• The conference highlighted key disruptive trends in the areas of MedTech, Digital Health, Healthcare and Pharmaceutical
Singapore, 17 January 2019 – Leaders, investors, innovators and professionals across Asia’s healthcare industry gathered at the Asia Healthcare 2019 conference, held at Hilton Singapore, to deep dive into the many important impacts that rapid technology development and innovation have on the Asian healthcare arena. The inaugural industry event, themed “360° Disruptions”, was organised by RHTLaw Taylor Wessing’s Healthcare and Life Sciences Industry Group and RHT Academy.
Mr Erwan Barre, Partner and Head of RHTLaw Taylor Wessing’s Healthcare and Life Sciences Industry Group, said, “New technologies are being developed every day to address new market needs as the middle-class population in Asia Pacific continues to grow. To meet these needs, a patient-centric approach is key, driving the disruption of traditional healthcare models as well as creating opportunities and threats for market players.”
“The inaugural conference is an exciting event for the firm as it reflects our deep understanding and connection with the healthcare industry. Across the panel discussions and presentations, the latest trends which are set to shape the future of the healthcare sector are being examined today by innovators, entrepreneurs and experts. This is an illustration of our client-centric approach as we continue to immerse ourselves in the industry to deliver the right solutions for our clients in the healthcare sector,” he added.
Ms Rhenu Bhuller, Partner, Frost & Sullivan, delivered the keynote address titled “Do more with less”, calling on Asia’s healthcare players to innovate and disrupt to achieve the same results as developed economies at a lower cost.
Ms Bhuller highlighted the shifting focus of care to prevention and diagnosis. As the large population of chronic disease patients continues to grow, industry players will need to leverage technology and lower the cost of clinical personnel to deliver affordable care. Technologies that increase engagement, automate interactions, screen individuals for risk assessment and reduce harm or risk of disease will contribute significantly to the emerging transformation of care delivery.
The issue of Singapore’s ageing population and impending healthcare challenges were addressed during the panel discussion on disruption in home care as well as elderly and geriatric care. Dr Tan Jit Seng, Founder and Director of Lotus Eldercare, highlighted that manpower continues to be a serious issue in eldercare across developed markets. Emerging markets in Southeast Asia with a large working age population such as Cambodia present significant potential as a source of recruitment of eldercare workers to address the manpower needs in countries with an ageing population. The recent opening of an elderly care training centre in Cambodia to train Cambodian caregivers for jobs in Japan could signal a new potential source of manpower to address Singapore’s eldercare needs.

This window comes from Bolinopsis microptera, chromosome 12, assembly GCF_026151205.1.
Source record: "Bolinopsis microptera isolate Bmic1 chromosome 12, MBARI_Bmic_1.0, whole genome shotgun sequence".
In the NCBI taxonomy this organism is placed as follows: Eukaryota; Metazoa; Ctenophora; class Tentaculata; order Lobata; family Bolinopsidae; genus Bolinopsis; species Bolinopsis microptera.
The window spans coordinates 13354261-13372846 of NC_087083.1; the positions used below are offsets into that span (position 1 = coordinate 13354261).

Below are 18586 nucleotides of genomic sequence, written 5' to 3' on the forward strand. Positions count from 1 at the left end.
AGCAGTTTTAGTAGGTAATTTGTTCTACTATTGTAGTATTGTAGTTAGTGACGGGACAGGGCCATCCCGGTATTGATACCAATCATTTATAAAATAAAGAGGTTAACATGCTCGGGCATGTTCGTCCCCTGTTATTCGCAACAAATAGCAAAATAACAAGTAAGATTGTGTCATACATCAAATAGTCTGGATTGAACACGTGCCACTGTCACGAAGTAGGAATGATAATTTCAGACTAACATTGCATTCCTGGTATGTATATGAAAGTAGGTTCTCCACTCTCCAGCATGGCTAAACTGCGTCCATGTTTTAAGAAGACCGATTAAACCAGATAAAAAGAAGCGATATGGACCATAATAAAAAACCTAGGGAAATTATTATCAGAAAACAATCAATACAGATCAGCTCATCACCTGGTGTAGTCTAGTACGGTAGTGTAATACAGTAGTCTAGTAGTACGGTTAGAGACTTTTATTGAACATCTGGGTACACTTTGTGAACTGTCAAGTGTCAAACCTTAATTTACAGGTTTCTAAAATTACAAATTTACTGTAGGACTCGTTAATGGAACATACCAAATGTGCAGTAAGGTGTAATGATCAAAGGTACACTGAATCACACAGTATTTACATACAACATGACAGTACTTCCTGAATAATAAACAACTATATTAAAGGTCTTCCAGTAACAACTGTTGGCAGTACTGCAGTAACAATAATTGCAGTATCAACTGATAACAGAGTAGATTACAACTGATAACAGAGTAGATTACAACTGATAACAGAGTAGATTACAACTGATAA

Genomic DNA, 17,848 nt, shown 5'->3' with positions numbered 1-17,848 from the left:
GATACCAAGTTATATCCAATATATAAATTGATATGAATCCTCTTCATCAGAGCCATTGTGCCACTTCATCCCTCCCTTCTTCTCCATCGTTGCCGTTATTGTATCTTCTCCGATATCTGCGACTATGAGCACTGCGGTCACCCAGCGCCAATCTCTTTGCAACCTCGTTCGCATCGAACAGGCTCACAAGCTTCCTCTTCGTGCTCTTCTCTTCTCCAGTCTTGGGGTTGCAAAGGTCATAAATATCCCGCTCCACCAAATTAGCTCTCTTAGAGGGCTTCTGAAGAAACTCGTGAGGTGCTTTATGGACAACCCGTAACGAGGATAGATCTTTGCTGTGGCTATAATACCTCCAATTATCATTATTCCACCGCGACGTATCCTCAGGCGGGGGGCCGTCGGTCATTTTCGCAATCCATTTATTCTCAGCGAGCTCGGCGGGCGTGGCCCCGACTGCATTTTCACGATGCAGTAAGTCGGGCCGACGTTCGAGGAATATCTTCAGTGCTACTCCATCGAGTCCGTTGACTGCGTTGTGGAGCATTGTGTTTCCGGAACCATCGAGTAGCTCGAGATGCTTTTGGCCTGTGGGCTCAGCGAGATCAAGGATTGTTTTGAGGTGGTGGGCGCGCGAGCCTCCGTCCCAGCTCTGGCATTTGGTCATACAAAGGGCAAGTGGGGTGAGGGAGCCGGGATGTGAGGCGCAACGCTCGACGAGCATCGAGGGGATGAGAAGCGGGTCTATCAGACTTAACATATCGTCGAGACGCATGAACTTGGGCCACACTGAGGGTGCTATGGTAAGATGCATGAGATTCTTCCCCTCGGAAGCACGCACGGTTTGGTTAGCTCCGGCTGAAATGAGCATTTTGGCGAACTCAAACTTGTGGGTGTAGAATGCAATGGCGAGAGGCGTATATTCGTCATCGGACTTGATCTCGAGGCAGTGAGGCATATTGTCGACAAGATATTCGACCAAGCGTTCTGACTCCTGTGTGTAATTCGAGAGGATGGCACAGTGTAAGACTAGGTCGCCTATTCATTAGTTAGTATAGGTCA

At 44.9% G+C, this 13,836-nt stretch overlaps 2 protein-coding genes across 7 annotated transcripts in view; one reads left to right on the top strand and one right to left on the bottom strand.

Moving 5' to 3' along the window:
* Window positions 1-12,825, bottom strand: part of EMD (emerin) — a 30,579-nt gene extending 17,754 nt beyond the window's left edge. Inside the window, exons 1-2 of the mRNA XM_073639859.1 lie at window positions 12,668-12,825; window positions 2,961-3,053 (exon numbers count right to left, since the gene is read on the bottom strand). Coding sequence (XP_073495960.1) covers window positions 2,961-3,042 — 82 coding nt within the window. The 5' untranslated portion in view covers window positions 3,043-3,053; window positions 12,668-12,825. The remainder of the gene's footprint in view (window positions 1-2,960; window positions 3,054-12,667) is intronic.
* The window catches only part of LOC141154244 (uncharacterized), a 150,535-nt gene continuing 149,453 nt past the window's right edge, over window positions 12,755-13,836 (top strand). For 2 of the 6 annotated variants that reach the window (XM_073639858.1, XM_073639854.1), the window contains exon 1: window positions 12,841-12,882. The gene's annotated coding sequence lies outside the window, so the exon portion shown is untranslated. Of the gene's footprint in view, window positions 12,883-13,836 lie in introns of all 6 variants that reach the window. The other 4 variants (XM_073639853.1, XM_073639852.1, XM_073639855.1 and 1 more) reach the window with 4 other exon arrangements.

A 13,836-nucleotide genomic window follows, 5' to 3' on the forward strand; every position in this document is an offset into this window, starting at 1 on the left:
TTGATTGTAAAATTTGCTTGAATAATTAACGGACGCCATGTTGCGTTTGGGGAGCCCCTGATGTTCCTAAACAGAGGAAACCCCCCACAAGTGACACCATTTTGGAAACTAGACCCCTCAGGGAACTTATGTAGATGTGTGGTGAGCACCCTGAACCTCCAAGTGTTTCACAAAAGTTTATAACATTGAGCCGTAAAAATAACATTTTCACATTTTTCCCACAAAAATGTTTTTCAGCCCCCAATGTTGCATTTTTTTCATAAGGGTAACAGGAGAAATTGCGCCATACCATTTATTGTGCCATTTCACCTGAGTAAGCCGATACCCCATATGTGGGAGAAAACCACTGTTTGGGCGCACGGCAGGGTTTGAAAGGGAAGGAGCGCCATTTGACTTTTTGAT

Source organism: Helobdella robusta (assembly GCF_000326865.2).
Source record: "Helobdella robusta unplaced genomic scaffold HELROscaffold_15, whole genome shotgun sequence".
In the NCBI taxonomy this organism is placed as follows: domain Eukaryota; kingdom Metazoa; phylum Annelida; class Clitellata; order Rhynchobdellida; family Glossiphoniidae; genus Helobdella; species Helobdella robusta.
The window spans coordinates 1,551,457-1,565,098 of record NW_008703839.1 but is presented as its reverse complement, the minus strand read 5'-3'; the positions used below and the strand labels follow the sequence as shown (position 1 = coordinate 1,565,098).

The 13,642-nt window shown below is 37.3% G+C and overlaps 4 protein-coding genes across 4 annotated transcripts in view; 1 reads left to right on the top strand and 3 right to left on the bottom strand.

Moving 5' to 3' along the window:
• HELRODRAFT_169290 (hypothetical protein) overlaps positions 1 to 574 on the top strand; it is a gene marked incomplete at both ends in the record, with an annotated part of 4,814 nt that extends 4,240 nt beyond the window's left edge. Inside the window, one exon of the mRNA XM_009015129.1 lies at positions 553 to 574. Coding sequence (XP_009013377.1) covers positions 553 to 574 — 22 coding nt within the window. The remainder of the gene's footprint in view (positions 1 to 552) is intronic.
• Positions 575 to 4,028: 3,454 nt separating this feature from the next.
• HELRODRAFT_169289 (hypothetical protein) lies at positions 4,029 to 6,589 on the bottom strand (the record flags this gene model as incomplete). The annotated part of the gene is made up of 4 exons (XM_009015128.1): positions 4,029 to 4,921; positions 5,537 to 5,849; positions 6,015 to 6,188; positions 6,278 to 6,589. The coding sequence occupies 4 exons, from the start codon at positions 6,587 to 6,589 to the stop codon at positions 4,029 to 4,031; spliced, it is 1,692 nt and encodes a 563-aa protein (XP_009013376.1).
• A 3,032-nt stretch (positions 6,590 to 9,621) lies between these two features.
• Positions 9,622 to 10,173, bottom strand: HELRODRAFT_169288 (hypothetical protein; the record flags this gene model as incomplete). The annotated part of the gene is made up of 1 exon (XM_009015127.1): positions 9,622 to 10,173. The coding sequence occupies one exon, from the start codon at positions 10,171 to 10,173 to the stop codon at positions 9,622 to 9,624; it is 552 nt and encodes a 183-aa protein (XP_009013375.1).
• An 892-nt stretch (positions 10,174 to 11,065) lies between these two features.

Beyond Singapore, investment opportunities and challenges across China’s healthcare sector was also discussed during a panel discussion. Goh Ann Nee, Chief Financial Officer of Raffles Medical Group, shared her experience following Raffles Medical Group’s recent opening of its first hospital in China located in Chongqing. While China’s healthcare market is opening up to foreign investors, being able to navigate local regulations remains crucial to success.
Partners Jeremiah Huang and Ch’ng Li-Ling, RHTLaw Taylor Wessing, discussed the potential applications of blockchain technology in the healthcare industry despite certain possible legal and regulatory challenges, including but not limited to the nature of smart contracts and personal data protection laws.
As the role of new technology in the provision of healthcare services continues to increase, cybersecurity risks are becoming a serious concern for the industry. Dr Keren Priyadarshini, Regional Business Leader, WW Health Industry Asia, Microsoft Asia, highlighted the richness of healthcare data. As medical data is more valuable to hackers than credit card information, healthcare players need to rethink their approach to cybersecurity.